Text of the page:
The district’s prime school properties were already leased – one to the Pep Boys on Artesia; and the others at Heritage Point, Kensington and Seasons retirement homes, all on Pacific Coast Highway, Keller said.

“I dropped the old, ‘Rabbi, I got this nice property just down the street from the school district office. It wasn’t lovely and I never would have thought that he would bite.

The school had recently been vacated by a nursery school and had been poorly maintained.

“During a tour of the property, Harris Toibb asked me, ‘What do we need to make this happen?’ I looked at his Cole Hahn tennis shoes and said, “Harris, I’ll take your shoes.”

Toibb responded by asking if Keller was okay if he wrote something. He wrote “One million dollars” on a check and gave it to Keller.

“We got off to a good start,” Keller recalled.

Attorney Jerry Katz, another Manhattan Beach resident, drafted the agreement for a 66-year lease, exclusively for an education and development center for young adults with special needs. At Keller’s insistence, the agreement required the new campus to serve the Redondo School Districts Transition Program for special needs students ages 18 to 22.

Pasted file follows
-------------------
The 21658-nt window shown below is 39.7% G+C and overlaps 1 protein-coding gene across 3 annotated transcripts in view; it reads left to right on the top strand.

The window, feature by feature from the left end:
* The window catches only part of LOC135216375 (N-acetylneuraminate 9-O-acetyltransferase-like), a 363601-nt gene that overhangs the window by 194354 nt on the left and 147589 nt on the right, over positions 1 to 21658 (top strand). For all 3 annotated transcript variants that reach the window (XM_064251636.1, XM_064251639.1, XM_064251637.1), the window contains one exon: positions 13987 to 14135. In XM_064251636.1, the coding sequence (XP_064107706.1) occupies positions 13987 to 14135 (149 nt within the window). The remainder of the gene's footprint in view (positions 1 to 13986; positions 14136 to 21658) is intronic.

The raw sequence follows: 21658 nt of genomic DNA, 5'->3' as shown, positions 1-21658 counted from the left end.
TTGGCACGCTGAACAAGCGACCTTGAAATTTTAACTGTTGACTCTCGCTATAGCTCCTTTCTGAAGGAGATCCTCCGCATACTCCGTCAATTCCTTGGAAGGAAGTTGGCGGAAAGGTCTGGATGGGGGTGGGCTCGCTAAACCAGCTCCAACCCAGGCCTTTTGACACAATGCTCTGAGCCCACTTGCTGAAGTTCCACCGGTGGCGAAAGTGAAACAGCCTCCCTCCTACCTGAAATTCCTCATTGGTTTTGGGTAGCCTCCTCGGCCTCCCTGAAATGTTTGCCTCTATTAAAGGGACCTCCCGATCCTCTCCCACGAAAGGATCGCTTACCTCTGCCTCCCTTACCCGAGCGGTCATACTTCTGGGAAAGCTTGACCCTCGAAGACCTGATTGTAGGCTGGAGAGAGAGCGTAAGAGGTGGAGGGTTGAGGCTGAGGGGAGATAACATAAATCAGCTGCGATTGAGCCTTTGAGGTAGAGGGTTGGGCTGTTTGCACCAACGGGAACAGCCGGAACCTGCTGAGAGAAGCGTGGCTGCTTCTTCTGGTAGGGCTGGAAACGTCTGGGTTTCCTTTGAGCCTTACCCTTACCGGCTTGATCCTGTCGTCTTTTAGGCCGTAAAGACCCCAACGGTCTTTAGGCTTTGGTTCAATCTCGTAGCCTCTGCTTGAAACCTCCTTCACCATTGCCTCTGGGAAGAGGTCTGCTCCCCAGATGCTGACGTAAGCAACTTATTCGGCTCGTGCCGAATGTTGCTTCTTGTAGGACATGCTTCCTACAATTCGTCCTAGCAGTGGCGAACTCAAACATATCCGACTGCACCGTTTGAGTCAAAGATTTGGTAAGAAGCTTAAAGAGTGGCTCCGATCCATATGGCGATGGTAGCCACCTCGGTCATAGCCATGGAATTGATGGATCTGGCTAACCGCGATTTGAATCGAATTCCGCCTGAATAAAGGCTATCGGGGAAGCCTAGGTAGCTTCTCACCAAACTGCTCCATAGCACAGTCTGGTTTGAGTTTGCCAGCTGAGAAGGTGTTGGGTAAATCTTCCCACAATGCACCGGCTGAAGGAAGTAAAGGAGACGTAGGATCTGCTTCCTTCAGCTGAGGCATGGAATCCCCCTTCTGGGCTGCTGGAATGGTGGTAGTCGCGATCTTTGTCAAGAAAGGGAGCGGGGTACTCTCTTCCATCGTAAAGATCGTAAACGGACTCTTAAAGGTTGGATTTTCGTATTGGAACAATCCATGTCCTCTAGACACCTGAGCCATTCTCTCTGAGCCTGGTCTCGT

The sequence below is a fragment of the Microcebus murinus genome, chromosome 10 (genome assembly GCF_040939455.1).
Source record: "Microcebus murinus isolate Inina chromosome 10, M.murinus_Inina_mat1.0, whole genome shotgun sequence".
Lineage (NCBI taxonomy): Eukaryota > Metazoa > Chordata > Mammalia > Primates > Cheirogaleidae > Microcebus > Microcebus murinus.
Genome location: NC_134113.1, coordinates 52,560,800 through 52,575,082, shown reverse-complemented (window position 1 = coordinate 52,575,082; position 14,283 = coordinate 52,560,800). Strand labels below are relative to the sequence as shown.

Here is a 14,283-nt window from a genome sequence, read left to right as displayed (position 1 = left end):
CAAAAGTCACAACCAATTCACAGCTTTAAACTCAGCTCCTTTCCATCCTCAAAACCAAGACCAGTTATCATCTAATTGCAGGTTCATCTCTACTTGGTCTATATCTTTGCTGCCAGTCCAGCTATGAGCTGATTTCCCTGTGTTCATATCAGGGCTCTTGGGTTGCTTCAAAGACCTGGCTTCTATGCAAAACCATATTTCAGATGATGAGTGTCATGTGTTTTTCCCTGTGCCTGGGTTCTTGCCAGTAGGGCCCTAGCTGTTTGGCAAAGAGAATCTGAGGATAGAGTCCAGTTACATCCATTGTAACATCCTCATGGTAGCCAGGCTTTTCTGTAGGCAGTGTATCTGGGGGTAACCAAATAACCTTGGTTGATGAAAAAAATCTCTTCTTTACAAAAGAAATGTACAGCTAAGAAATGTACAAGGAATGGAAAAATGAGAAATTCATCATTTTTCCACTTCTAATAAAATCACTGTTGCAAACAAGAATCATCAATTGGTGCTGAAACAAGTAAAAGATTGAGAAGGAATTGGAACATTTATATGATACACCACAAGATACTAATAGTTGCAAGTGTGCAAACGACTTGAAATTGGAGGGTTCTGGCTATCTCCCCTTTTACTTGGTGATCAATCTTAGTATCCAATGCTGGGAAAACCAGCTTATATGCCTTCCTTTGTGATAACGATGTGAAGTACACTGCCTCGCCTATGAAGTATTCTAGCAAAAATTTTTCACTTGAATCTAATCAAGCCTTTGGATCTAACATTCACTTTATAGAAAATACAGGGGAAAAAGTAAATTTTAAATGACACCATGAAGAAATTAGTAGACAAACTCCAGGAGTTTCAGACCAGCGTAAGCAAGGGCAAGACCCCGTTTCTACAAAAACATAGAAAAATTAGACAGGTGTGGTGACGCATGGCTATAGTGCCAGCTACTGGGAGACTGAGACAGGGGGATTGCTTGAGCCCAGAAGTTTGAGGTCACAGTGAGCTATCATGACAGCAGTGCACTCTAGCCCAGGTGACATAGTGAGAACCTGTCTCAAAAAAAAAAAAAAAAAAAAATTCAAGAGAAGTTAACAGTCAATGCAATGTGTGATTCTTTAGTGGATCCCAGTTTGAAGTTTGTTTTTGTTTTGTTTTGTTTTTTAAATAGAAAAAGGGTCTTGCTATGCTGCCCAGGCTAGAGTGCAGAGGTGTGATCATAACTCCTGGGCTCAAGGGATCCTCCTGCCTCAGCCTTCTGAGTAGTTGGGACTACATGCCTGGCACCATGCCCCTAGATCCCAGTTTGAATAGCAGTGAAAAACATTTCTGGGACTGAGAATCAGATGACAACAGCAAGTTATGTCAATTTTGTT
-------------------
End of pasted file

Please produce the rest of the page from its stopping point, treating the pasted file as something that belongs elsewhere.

Rabbi Mintz closed the groundbreaking ceremony by reminding guests that an additional $12 million is needed to complete the campus, and that custom bricks and stepping stones on The Pathway of Inspiration are available for donation. The path will cross a garden while circling the campus.

Then Rabbi Mintz revealed that his vision didn’t stop with special needs children in South Bay. He wants Friendship Campus to be a model for similar schools around the world. To be that candle, he said, Friendship Campus will host neurodivergence conferences with leading educators and scientists.

“We don’t want to ‘own’ this idea. We want to share it with the world,” he said. Emergency room